The snow was supposed to hold off, hit someone else. What showed up was no predicted rain shower, and now the town is slushy and surprised.
Required machinery was still being tuned up and serviced, yet to be pulled out of hibernation so we were all left on our own. Normally we would do this with grit and pride, but this caught us unawares, our thick skin not built up after months frolicking in the water and sun. It was as if we were trapped in a snowstorm wearing flip flops. How humiliating.
Unable to avoid the things a normal day requires, you navigate doctor’s office, library, hospital, post office, grocery store, trying to get it all done in one outing.
The unplowed piles between lanes makes your car joggle and pitch, and almost with maniacal glee the piles slide you into curbs and oncoming cars.
While you wait at a turn signal, in the middle of the mundane, a short moment of stillness within the storm,
Witness a miracle.
A person travels along the sloppy sidewalk in a wheelchair, I kid you not. On a day when no one wants to be out in their cars, this person ventures out in an automatic wheelchair. As I sit at the light, running through the list of things still to do, I watch as he nears the corner and much too late I realize there’s little chance of navigating the mess that’s accumulated there.
He sits there, appearing to access the situation, and his dangling feet softly paddle at the edge of sidewalk, as though at the edge of a pool, at the edge of danger, at the edge of the isolation.
Truck stops, not afraid to block traffic.
Two men jump out of truck, one reflecting in fluorescent yellow, one in thick tan Carhart, walk upright on functioning limbs,
Gently so gently lift the stranded dabbler,
As though they’re the biblical friends who lowered the man on the mat through the roof,
They wait, traffic waits, the sky waits, we all wait as the hooded person zips across the street and on with his day.
If we blink we might miss it, this miracle of connectedness.
Peace, just Breathe.
Dreams coming true at the ice rink, our youngest starts her first session of Saturday ice skating lessons. She slowly, almost imperceptibly wiggles across the rink — no actual skating yet — to meet her class while I take my place in the heated stands, my heart aching at the difficulty she faces even getting over to her group.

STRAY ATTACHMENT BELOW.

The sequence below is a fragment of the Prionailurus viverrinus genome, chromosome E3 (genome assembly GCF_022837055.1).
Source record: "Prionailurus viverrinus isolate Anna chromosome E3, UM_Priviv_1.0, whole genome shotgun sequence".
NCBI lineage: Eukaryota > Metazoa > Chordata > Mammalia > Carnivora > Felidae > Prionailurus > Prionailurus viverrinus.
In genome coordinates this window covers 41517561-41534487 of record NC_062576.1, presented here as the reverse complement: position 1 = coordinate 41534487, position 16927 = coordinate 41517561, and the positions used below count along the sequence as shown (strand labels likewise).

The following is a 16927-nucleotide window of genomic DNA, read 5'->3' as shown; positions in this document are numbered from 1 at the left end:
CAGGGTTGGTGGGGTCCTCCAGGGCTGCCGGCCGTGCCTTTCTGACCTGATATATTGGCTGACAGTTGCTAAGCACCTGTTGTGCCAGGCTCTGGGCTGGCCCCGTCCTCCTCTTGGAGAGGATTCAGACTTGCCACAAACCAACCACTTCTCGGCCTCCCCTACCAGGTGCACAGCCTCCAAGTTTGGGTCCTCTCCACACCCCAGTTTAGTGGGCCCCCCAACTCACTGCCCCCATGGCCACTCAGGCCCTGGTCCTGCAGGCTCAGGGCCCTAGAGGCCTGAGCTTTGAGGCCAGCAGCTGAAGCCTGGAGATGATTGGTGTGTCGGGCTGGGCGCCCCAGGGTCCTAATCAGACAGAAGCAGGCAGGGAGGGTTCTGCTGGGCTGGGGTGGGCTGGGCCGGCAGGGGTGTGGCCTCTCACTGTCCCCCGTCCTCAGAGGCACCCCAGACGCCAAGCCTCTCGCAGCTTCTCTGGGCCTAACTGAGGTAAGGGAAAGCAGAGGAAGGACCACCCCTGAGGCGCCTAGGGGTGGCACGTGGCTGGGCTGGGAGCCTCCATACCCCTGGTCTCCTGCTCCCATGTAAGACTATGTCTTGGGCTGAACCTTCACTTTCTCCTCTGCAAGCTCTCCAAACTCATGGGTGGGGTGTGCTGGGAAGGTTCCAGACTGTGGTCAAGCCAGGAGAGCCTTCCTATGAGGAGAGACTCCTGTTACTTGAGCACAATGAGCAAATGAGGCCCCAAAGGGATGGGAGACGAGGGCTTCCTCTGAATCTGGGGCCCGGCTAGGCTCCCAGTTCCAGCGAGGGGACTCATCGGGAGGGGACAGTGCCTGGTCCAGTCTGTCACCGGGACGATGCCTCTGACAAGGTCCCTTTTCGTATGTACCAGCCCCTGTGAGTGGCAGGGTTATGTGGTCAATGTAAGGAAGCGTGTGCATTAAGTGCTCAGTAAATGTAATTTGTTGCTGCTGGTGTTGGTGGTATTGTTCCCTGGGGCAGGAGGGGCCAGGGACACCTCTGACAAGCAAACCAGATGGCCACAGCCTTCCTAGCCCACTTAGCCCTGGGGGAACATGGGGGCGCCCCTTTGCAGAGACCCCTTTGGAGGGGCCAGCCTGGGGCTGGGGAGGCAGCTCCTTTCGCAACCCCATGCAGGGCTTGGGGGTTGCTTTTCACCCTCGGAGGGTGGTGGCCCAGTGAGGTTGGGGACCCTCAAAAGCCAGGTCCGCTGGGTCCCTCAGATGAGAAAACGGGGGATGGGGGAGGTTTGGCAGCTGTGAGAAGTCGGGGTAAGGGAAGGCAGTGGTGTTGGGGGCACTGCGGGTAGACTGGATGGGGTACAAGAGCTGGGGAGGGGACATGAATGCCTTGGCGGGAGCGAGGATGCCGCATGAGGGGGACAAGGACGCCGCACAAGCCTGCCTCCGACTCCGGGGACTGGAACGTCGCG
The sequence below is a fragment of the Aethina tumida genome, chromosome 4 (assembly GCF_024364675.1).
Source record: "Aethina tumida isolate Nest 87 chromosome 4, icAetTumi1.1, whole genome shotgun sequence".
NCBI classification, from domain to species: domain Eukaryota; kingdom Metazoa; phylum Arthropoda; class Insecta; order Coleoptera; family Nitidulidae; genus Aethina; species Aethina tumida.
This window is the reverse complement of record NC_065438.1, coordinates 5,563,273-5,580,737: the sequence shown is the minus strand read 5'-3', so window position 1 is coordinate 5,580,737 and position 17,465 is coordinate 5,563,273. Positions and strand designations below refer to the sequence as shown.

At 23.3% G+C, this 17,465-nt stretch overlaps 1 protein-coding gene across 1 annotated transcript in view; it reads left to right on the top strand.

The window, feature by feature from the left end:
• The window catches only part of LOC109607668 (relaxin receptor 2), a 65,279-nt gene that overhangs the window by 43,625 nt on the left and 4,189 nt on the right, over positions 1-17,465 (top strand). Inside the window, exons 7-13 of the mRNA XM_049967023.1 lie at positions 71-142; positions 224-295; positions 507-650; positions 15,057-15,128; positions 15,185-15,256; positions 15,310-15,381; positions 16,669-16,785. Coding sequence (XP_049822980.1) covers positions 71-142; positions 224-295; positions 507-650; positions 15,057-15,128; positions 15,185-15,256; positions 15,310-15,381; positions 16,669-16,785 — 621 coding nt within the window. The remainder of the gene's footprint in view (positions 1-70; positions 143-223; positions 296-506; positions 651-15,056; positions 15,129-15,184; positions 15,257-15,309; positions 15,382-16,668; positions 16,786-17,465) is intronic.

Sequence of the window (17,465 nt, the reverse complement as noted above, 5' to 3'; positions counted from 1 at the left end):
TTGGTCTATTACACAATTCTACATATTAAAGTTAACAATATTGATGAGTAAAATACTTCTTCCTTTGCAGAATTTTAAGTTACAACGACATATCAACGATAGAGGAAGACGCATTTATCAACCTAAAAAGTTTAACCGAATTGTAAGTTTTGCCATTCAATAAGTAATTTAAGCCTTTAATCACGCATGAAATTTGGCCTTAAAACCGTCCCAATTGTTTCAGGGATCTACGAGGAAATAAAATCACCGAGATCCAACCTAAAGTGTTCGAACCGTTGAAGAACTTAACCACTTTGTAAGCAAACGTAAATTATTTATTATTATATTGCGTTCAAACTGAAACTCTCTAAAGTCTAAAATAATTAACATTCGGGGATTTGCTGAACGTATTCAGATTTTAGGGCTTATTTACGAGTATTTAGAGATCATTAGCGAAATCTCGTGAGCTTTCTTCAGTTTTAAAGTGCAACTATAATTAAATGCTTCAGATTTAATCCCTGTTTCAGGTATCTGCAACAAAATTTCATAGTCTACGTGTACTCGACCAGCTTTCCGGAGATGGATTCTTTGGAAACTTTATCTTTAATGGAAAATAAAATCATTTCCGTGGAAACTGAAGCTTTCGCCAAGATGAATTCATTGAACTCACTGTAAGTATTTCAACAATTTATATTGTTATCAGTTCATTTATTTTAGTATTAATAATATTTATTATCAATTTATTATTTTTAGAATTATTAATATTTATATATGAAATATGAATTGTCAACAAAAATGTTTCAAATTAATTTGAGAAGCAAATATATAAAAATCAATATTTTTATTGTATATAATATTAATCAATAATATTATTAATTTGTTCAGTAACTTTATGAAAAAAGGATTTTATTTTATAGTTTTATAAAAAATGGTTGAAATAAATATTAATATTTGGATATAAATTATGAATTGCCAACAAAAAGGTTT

Class underway, I prepare to read or daydream for 30 minutes, until I see a scene unfolding at the entrance to the rink.
The woman wears a white head scarf and waits at the edge of the ice.
The high school boy, shaggy hair sticking out from under his baseball cap (surely a fashion statement that would accommodate a hockey helmet equally as well), huge hockey gloves on his hands, black and white CCM skates on his practiced feet.
He comes to her and offers his hand, she on hard ground, he on the ice which to him is just as stable but to her is fraught with potential injury.
She takes hold of his armored hand and enters the arena gingerly, testing the conditions, the slip factor, the slide of her skates.
They slowly tour the ice, hand in hand, one shuffling, one gliding, partners in motion.
At an invisible signal they return to the top of the rink. She steps back onto solid ground, releases his mitt — or did he release her? — and and he, upon her safe delivery, turns back to his other hopes and diversions, she to her dreams and responsibilities. The world continues on its path.
The following week they are both back at the same time and place.
There are too many things going wrong, too many offenses, too many breakdowns. People who should know better, seem not to know anything at all. People make offensive statements and are insensitive or calloused to the impact of their words.
It makes the world seem dark and off-kilter, on it’s way to self-inflicted oblivion. It’s too easy to proclaim all hope as lost, our society at an impasse.
Those observations are not wrong. Things are a mess. They’ve always been a mess, but now we’re (un)fortunate enough to have access to ALL the mess ALL the time.
There is always glimmers of hope,
Evidence of love,
Occasions of joy,
And moments of quiet peace.
We just have to remember to zoom in and find them. We have to be willing to go out and create them.